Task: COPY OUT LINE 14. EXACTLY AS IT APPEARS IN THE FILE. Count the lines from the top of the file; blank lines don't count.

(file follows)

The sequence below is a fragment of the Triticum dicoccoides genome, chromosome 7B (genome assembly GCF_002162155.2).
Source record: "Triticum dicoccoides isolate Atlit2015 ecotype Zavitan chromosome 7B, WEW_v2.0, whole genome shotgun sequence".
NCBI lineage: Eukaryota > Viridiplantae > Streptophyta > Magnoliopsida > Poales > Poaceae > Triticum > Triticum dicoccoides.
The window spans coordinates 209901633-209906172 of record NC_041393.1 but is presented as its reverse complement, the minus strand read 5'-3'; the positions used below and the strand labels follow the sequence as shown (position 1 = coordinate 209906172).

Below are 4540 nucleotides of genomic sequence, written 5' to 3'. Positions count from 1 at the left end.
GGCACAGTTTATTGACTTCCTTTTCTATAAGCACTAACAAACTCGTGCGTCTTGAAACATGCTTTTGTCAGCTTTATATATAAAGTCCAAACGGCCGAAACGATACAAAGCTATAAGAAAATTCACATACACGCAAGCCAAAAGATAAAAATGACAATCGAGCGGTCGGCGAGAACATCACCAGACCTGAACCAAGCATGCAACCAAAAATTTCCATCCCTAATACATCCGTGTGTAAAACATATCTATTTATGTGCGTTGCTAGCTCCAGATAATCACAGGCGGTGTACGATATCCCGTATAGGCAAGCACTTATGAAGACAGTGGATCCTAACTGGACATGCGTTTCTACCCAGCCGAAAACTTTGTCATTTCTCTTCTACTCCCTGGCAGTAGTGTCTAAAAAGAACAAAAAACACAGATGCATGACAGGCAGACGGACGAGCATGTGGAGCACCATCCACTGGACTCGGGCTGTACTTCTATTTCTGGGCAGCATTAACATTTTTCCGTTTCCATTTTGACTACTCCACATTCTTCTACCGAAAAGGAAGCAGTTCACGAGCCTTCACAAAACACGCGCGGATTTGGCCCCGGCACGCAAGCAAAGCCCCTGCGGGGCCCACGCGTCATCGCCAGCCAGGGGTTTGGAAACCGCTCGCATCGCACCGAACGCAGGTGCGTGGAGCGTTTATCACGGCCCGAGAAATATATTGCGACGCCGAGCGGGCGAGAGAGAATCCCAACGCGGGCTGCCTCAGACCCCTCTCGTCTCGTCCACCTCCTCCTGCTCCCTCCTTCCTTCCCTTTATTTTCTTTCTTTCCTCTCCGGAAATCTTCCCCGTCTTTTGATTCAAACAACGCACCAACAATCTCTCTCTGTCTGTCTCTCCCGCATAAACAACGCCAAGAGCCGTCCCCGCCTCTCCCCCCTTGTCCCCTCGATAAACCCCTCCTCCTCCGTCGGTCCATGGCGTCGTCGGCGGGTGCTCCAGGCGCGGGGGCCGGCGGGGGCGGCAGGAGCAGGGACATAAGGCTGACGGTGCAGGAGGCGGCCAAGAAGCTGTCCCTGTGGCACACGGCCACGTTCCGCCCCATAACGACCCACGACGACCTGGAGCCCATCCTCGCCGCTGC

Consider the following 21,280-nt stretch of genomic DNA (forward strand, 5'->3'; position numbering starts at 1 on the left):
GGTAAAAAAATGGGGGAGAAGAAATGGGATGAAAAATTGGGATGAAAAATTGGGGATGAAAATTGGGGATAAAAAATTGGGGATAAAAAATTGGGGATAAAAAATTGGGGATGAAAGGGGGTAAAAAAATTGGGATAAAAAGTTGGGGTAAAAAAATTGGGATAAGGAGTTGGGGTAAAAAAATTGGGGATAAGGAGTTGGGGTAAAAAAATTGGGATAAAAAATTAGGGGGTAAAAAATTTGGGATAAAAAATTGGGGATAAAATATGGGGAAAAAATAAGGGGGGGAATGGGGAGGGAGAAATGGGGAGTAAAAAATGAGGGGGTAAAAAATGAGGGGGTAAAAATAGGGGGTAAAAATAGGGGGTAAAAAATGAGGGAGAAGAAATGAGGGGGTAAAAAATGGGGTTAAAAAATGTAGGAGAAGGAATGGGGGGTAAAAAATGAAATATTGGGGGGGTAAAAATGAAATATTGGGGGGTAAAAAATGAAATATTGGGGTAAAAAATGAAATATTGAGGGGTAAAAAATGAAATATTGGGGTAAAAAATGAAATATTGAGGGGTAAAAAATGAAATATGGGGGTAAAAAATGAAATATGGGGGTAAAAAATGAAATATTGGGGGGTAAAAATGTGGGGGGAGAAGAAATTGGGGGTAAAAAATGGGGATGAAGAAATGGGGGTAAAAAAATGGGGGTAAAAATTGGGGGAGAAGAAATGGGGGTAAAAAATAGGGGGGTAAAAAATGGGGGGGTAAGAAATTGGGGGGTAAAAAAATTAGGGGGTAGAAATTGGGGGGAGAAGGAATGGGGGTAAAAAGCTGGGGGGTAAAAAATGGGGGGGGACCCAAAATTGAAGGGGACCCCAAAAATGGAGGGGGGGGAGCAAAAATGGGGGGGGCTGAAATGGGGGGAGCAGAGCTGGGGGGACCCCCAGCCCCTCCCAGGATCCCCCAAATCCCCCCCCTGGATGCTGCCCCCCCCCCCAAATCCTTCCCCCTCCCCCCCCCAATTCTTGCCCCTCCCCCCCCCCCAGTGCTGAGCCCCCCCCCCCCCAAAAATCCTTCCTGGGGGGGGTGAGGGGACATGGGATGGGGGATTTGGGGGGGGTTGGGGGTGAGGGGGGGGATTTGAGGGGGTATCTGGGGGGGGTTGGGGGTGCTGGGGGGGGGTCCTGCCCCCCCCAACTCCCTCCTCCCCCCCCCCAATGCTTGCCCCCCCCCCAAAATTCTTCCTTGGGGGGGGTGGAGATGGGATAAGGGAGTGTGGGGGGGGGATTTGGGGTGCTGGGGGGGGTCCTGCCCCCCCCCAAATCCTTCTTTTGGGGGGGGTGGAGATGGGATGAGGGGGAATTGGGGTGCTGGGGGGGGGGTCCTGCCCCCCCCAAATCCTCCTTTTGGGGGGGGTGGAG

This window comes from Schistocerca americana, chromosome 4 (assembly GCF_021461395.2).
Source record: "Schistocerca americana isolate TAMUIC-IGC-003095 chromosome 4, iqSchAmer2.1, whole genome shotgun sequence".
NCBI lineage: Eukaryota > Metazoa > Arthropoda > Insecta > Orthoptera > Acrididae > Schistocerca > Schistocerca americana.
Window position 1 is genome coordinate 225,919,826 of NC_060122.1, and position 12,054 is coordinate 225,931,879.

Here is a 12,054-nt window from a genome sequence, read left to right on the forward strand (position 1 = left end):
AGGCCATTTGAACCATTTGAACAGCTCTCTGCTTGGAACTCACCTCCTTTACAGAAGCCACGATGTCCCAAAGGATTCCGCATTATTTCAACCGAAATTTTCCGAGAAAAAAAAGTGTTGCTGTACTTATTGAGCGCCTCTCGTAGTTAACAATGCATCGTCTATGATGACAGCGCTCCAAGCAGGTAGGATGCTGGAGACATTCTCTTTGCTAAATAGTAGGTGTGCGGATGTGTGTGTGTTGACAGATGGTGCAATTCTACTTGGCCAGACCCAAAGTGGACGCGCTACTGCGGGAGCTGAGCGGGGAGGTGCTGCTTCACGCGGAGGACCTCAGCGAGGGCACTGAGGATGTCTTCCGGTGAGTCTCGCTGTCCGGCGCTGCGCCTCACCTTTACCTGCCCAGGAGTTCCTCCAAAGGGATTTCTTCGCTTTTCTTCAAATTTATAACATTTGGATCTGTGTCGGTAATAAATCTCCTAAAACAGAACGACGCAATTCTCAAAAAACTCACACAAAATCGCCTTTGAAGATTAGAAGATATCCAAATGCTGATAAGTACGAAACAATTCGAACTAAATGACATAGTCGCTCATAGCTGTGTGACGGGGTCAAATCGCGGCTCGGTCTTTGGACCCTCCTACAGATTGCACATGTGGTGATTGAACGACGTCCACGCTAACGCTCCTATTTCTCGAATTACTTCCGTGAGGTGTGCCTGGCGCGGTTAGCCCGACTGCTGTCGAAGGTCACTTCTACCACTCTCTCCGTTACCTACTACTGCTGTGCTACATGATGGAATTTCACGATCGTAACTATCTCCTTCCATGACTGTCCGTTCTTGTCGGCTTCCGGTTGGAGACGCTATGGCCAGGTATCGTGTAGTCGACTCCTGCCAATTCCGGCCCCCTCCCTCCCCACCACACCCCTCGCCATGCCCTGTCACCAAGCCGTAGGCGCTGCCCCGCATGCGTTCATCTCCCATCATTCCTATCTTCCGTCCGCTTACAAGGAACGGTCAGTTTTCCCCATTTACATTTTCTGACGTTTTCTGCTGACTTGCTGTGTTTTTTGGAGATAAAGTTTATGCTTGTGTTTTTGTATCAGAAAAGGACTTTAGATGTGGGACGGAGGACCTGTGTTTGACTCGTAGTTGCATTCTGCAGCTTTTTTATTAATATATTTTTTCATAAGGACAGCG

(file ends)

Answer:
AGGCCATTTGAACCATTTGAACAGCTCTCTGCTTGGAACTCACCTCCTTTACAGAAGCCACGATGTCCCAAAGGATTCCGCATTATTTCAACCGAAATTTTCCGAGAAAAAAAAGTGTTGCTGTACTTATTGAGCGCCTCTCGTAGTTAACAATGCATCGTCTATGATGACAGCGCTCCAAGCAGGTAGGATGCTGGAGACATTCTCTTTGCTAAATAGTAGGTGTGCGGATGTGTGTGTGTTGACAGATGGTGCAATTCTACTTGGCCAGACCCAAAGTGGACGCGCTACTGCGGGAGCTGAGCGGGGAGGTGCTGCTTCACGCGGAGGACCTCAGCGAGGGCACTGAGGATGTCTTCCGGTGAGTCTCGCTGTCCGGCGCTGCGCCTCACCTTTACCTGCCCAGGAGTTCCTCCAAAGGGATTTCTTCGCTTTTCTTCAAATTTATAACATTTGGATCTGTGTCGGTAATAAATCTCCTAAAACAGAACGACGCAATTCTCAAAAAACTCACACAAAATCGCCTTTGAAGATTAGAAGATATCCAAATGCTGATAAGTACGAAACAATTCGAACTAAATGACATAGTCGCTCATAGCTGTGTGACGGGGTCAAATCGCGGCTCGGTCTTTGGACCCTCCTACAGATTGCACATGTGGTGATTGAACGACGTCCACGCTAACGCTCCTATTTCTCGAATTACTTCCGTGAGGTGTGCCTGGCGCGGTTAGCCCGACTGCTGTCGAAGGTCACTTCTACCACTCTCTCCGTTACCTACTACTGCTGTGCTACATGATGGAATTTCACGATCGTAACTATCTCCTTCCATGACTGTCCGTTCTTGTCGGCTTCCGGTTGGAGACGCTATGGCCAGGTATCGTGTAGTCGACTCCTGCCAATTCCGGCCCCCTCCCTCCCCACCACACCCCTCGCCATGCCCTGTCACCAAGCCGTAGGCGCTGCCCCGCATGCGTTCATCTCCCATCATTCCTATCTTCCGTCCGCTTACAAGGAACGGTCAGTTTTCCCCATTTACATTTTCTGACGTTTTCTGCTGACTTGCTGTGTTTTTTGGAGATAAAGTTTATGCTTGTGTTTTTGTATCAGAAAAGGACTTTAGATGTGGGACGGAGGACCTGTGTTTGACTCGTAGTTGCATTCTGCAGCTTTTTTATTAATATATTTTTTCATAAGGACAGCG